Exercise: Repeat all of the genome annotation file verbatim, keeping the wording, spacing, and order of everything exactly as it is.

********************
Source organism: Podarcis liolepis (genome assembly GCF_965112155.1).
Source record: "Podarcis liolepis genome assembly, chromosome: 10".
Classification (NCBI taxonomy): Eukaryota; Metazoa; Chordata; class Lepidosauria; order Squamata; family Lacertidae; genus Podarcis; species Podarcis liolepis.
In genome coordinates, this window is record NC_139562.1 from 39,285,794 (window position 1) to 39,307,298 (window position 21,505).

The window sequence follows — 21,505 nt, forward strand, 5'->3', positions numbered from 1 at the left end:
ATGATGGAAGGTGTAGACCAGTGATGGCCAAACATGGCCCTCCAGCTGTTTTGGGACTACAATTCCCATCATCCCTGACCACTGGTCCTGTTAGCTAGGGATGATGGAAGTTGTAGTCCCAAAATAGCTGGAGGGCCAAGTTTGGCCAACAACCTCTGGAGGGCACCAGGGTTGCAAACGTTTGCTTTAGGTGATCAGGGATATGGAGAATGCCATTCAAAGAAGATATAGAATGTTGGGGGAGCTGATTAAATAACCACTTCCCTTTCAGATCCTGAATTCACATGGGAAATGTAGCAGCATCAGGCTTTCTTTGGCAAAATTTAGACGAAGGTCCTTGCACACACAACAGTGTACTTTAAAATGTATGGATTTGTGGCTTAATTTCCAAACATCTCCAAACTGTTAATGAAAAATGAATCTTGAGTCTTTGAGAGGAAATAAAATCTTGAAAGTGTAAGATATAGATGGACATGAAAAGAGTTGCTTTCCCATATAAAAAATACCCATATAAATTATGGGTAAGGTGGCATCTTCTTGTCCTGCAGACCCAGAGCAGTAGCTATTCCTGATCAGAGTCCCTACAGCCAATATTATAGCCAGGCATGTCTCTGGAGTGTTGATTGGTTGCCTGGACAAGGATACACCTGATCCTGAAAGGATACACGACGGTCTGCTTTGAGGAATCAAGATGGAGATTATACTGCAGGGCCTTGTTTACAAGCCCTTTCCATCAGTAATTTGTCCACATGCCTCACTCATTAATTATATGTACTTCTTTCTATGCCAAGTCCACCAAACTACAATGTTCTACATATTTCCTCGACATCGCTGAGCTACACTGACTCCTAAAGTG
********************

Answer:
Source organism: Podarcis liolepis (genome assembly GCF_965112155.1).
Source record: "Podarcis liolepis genome assembly, chromosome: 10".
Classification (NCBI taxonomy): Eukaryota; Metazoa; Chordata; class Lepidosauria; order Squamata; family Lacertidae; genus Podarcis; species Podarcis liolepis.
In genome coordinates, this window is record NC_139562.1 from 39,285,794 (window position 1) to 39,307,298 (window position 21,505).

The window sequence follows — 21,505 nt, forward strand, 5'->3', positions numbered from 1 at the left end:
ATGATGGAAGGTGTAGACCAGTGATGGCCAAACATGGCCCTCCAGCTGTTTTGGGACTACAATTCCCATCATCCCTGACCACTGGTCCTGTTAGCTAGGGATGATGGAAGTTGTAGTCCCAAAATAGCTGGAGGGCCAAGTTTGGCCAACAACCTCTGGAGGGCACCAGGGTTGCAAACGTTTGCTTTAGGTGATCAGGGATATGGAGAATGCCATTCAAAGAAGATATAGAATGTTGGGGGAGCTGATTAAATAACCACTTCCCTTTCAGATCCTGAATTCACATGGGAAATGTAGCAGCATCAGGCTTTCTTTGGCAAAATTTAGACGAAGGTCCTTGCACACACAACAGTGTACTTTAAAATGTATGGATTTGTGGCTTAATTTCCAAACATCTCCAAACTGTTAATGAAAAATGAATCTTGAGTCTTTGAGAGGAAATAAAATCTTGAAAGTGTAAGATATAGATGGACATGAAAAGAGTTGCTTTCCCATATAAAAAATACCCATATAAATTATGGGTAAGGTGGCATCTTCTTGTCCTGCAGACCCAGAGCAGTAGCTATTCCTGATCAGAGTCCCTACAGCCAATATTATAGCCAGGCATGTCTCTGGAGTGTTGATTGGTTGCCTGGACAAGGATACACCTGATCCTGAAAGGATACACGACGGTCTGCTTTGAGGAATCAAGATGGAGATTATACTGCAGGGCCTTGTTTACAAGCCCTTTCCATCAGTAATTTGTCCACATGCCTCACTCATTAATTATATGTACTTCTTTCTATGCCAAGTCCACCAAACTACAATGTTCTACATATTTCCTCGACATCGCTGAGCTACACTGACTCCTAAAGTG